Why your company needs end user security training

The vast majority of cyber security breaches are directly related to human error. After a phishing or ransomware attack, the employee who enabled the attack may be terminated.

Chances are the vast majority of these employees were not given end user security training to avoid these disasters.

Lack of such training amounts to negligence which hurts both the employee and the company.

Fortunately, there's a solution: end user security training.

What is end user security training?

End user security training is a formal process for educating employees about cyber security.

Formally training employees has at least two benefits:

  1. It guarantees that employees have been exposed to security training.

  2. It increases the chances that employees are following the same practices.

The need for end user security training

Remote work has made preventing cyber attacks more difficult. As workforces and data systems have become more spread out, companies have taken on more attack surface, giving bad actors more options to exploit. This change in the workforce has put more responsibility on a company's employees (end users), but many companies lag behind in terms of end user security training.

IBM estimates that data breaches in 2021 cost businesses an average of $4.24 million.

There are a number of ways these data breaches can cost businesses, including:

  • Lost business share.

  • Loss of customers.

  • Lost revenue.

  • Increasing cost of acquiring new business due to diminished reputation.

Also, whether your company offers training—or the quality of training—may be a factor in your cyber liability insurance premiums. Insurance providers are asking about companies' training policies on the applications and weighing the quality of the answers.

These points show why end user security training is no trivial matter and should be a part of every company's security portfolio.

Why is educating end users important if my company already has security defense programs?

Email security tools reduce how many phishing emails get into users' inboxes. But bad emails will still get through. At some point, protecting your network comes down to whether your employees click a bad link or open a malicious attachment. In this case, the buck stops with your employees.

Bad actors look for the easiest way in. And they usually find it through a company's employees.

Companies often say that people are their most important asset. But untrained employees can be a company's biggest security liability. 

The two pillars of end user security training

End user security training is made up of two crucial elements:

  1. The proactive element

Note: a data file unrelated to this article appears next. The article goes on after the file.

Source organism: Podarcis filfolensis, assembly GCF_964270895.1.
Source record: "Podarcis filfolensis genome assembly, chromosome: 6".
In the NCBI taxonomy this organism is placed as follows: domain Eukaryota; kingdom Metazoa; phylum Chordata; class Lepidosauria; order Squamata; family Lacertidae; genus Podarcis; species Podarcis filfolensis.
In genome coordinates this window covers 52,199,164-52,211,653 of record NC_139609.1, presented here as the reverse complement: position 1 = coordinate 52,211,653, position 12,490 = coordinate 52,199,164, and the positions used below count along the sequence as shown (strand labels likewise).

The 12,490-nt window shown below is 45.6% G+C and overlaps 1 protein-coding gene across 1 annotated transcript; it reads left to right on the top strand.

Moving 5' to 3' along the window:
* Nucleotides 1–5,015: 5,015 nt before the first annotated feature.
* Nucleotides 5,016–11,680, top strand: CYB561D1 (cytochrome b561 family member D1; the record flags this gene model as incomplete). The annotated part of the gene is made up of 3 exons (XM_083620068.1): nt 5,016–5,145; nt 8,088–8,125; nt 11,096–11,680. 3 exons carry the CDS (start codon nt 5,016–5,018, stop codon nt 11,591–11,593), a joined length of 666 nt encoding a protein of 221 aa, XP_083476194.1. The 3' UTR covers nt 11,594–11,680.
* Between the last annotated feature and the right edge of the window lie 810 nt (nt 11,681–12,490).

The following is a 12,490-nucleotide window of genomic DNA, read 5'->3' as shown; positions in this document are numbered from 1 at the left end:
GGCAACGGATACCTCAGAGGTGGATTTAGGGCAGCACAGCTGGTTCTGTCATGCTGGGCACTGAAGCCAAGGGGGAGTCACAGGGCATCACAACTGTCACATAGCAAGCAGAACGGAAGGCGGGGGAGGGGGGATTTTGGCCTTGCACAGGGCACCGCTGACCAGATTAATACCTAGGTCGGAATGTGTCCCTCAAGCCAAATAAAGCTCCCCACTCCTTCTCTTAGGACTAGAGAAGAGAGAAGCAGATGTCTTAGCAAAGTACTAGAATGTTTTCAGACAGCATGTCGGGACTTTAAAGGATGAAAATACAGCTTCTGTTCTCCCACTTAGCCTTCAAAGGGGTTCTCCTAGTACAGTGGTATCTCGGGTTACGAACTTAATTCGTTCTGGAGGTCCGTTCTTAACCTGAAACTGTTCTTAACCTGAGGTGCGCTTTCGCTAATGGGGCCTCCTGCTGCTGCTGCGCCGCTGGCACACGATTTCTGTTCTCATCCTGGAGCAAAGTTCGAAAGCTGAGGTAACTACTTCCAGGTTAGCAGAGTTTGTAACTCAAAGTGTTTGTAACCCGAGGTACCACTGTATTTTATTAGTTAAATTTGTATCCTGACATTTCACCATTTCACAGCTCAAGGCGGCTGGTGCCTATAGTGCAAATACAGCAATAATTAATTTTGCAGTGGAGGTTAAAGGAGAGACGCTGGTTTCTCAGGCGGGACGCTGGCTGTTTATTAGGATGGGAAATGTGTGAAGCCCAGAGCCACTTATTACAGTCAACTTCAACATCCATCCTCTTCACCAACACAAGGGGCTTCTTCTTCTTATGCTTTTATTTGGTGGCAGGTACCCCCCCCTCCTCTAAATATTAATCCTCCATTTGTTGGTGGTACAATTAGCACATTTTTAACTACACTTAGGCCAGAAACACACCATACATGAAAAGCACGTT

2. The reactive element


The proactive element

The proactive element of end user security training is the pillar focused on classroom learning by educational materials including:

  • Videos.

  • Articles.

  • Infographics.

This is where end users are prepped on what to look out for and what to do when they come across materials from bad actors.

The reactive element

The reactive element of end user security training is the pillar focused on practice and how end users actually respond to cyber threats by simulating attacks.

The most common form of attack simulation comes through email security testing, when employees are sent simulated phishing attempts.

To be effective, these simulated attacks should be:

  • Challenging — The simulations are best when they require end users to think before they click.

  • Continuous — The simulations cannot be a one-time thing.

  • Persistent — The simulations should take place at different times.

End user security training allows you to identify struggling employees. Then you know where to focus education efforts to prevent a cyber attack.

A chain is only as strong as its weakest link. You can't know the weakest link of your security chain if you don't test your employees.

Make end user security training part of your security portfolio today

Good security should be a habit for every company. Unfortunately, most people have horrible security practices they bring to the workplace, putting their employers' data and systems at risk.

To improve, end users first need proper education, which must be followed up with actual practice.

This is why end user security training is the best way to empower a company's workers and to reduce the odds of unwanted cyber events.

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